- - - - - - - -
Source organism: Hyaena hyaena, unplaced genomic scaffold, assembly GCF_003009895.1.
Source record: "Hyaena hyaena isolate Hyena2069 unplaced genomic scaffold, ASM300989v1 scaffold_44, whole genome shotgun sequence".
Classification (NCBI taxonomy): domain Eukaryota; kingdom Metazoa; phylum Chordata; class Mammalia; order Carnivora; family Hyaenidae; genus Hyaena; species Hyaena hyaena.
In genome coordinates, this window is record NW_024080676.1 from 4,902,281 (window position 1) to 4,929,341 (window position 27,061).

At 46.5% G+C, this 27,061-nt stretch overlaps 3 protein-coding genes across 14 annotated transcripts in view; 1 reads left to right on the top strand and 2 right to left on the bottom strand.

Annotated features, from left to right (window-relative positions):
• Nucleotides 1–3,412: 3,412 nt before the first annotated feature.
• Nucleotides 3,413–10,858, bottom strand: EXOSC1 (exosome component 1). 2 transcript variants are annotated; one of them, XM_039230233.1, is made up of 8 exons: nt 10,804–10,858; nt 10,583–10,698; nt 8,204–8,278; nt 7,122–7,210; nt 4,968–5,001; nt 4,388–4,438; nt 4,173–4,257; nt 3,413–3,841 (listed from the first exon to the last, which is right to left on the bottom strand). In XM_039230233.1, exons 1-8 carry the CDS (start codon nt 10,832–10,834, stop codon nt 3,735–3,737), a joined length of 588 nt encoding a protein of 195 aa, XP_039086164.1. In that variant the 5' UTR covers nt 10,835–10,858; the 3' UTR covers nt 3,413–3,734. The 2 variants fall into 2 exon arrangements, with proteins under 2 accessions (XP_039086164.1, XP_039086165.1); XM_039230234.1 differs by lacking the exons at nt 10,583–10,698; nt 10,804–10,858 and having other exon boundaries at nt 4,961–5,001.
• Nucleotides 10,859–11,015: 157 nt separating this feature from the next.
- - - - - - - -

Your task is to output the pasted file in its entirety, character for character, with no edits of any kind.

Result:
Source organism: Hyaena hyaena, unplaced genomic scaffold, assembly GCF_003009895.1.
Source record: "Hyaena hyaena isolate Hyena2069 unplaced genomic scaffold, ASM300989v1 scaffold_44, whole genome shotgun sequence".
Classification (NCBI taxonomy): domain Eukaryota; kingdom Metazoa; phylum Chordata; class Mammalia; order Carnivora; family Hyaenidae; genus Hyaena; species Hyaena hyaena.
In genome coordinates, this window is record NW_024080676.1 from 4,902,281 (window position 1) to 4,929,341 (window position 27,061).

At 46.5% G+C, this 27,061-nt stretch overlaps 3 protein-coding genes across 14 annotated transcripts in view; 1 reads left to right on the top strand and 2 right to left on the bottom strand.

Annotated features, from left to right (window-relative positions):
• Nucleotides 1–3,412: 3,412 nt before the first annotated feature.
• Nucleotides 3,413–10,858, bottom strand: EXOSC1 (exosome component 1). 2 transcript variants are annotated; one of them, XM_039230233.1, is made up of 8 exons: nt 10,804–10,858; nt 10,583–10,698; nt 8,204–8,278; nt 7,122–7,210; nt 4,968–5,001; nt 4,388–4,438; nt 4,173–4,257; nt 3,413–3,841 (listed from the first exon to the last, which is right to left on the bottom strand). In XM_039230233.1, exons 1-8 carry the CDS (start codon nt 10,832–10,834, stop codon nt 3,735–3,737), a joined length of 588 nt encoding a protein of 195 aa, XP_039086164.1. In that variant the 5' UTR covers nt 10,835–10,858; the 3' UTR covers nt 3,413–3,734. The 2 variants fall into 2 exon arrangements, with proteins under 2 accessions (XP_039086164.1, XP_039086165.1); XM_039230234.1 differs by lacking the exons at nt 10,583–10,698; nt 10,804–10,858 and having other exon boundaries at nt 4,961–5,001.
• Nucleotides 10,859–11,015: 157 nt separating this feature from the next.